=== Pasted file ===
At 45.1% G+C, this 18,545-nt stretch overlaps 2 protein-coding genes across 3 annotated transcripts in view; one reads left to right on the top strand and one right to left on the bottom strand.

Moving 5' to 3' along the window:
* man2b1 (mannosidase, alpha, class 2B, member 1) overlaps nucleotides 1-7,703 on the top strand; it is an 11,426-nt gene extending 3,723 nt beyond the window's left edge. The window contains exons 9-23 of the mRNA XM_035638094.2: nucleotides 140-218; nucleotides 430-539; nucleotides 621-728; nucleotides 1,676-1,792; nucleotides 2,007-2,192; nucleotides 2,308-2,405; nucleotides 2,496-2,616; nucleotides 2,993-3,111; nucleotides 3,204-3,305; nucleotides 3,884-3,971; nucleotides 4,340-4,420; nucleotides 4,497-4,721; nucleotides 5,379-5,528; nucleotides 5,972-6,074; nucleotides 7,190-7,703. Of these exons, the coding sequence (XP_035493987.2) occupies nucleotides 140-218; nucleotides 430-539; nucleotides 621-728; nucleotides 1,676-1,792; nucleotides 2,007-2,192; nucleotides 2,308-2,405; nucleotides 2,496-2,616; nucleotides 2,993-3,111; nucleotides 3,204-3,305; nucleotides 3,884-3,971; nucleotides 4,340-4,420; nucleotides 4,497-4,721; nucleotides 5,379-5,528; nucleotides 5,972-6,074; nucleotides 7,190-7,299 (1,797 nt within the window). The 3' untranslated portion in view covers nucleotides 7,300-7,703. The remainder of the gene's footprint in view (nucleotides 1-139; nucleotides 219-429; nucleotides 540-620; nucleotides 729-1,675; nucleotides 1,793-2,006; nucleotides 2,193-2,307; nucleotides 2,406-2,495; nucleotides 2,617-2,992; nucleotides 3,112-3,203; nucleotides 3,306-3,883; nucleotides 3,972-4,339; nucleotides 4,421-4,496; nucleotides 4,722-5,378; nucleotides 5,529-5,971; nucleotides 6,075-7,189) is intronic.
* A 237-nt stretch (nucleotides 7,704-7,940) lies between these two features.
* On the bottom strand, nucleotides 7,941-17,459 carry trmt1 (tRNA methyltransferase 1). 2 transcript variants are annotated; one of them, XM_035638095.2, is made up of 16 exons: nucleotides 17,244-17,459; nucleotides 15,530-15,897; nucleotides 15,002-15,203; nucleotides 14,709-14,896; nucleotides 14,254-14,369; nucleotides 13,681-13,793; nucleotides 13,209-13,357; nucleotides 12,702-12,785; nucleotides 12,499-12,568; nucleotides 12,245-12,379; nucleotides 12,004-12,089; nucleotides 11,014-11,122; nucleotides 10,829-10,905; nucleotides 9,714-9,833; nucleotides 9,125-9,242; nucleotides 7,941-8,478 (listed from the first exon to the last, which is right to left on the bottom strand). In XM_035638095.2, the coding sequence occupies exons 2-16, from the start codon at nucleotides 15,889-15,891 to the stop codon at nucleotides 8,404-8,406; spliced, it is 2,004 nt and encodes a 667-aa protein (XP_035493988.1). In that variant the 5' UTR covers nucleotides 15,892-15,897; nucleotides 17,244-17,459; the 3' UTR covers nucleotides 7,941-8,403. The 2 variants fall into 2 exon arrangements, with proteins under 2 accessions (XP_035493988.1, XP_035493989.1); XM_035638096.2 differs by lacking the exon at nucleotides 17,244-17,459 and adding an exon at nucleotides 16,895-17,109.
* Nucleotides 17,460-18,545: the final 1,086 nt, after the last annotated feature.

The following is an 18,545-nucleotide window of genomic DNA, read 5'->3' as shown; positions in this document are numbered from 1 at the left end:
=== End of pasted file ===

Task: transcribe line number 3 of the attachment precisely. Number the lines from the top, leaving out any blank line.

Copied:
* man2b1 (mannosidase, alpha, class 2B, member 1) overlaps nucleotides 1-7,703 on the top strand; it is an 11,426-nt gene extending 3,723 nt beyond the window's left edge. The window contains exons 9-23 of the mRNA XM_035638094.2: nucleotides 140-218; nucleotides 430-539; nucleotides 621-728; nucleotides 1,676-1,792; nucleotides 2,007-2,192; nucleotides 2,308-2,405; nucleotides 2,496-2,616; nucleotides 2,993-3,111; nucleotides 3,204-3,305; nucleotides 3,884-3,971; nucleotides 4,340-4,420; nucleotides 4,497-4,721; nucleotides 5,379-5,528; nucleotides 5,972-6,074; nucleotides 7,190-7,703. Of these exons, the coding sequence (XP_035493987.2) occupies nucleotides 140-218; nucleotides 430-539; nucleotides 621-728; nucleotides 1,676-1,792; nucleotides 2,007-2,192; nucleotides 2,308-2,405; nucleotides 2,496-2,616; nucleotides 2,993-3,111; nucleotides 3,204-3,305; nucleotides 3,884-3,971; nucleotides 4,340-4,420; nucleotides 4,497-4,721; nucleotides 5,379-5,528; nucleotides 5,972-6,074; nucleotides 7,190-7,299 (1,797 nt within the window). The 3' untranslated portion in view covers nucleotides 7,300-7,703. The remainder of the gene's footprint in view (nucleotides 1-139; nucleotides 219-429; nucleotides 540-620; nucleotides 729-1,675; nucleotides 1,793-2,006; nucleotides 2,193-2,307; nucleotides 2,406-2,495; nucleotides 2,617-2,992; nucleotides 3,112-3,203; nucleotides 3,306-3,883; nucleotides 3,972-4,339; nucleotides 4,421-4,496; nucleotides 4,722-5,378; nucleotides 5,529-5,971; nucleotides 6,075-7,189) is intronic.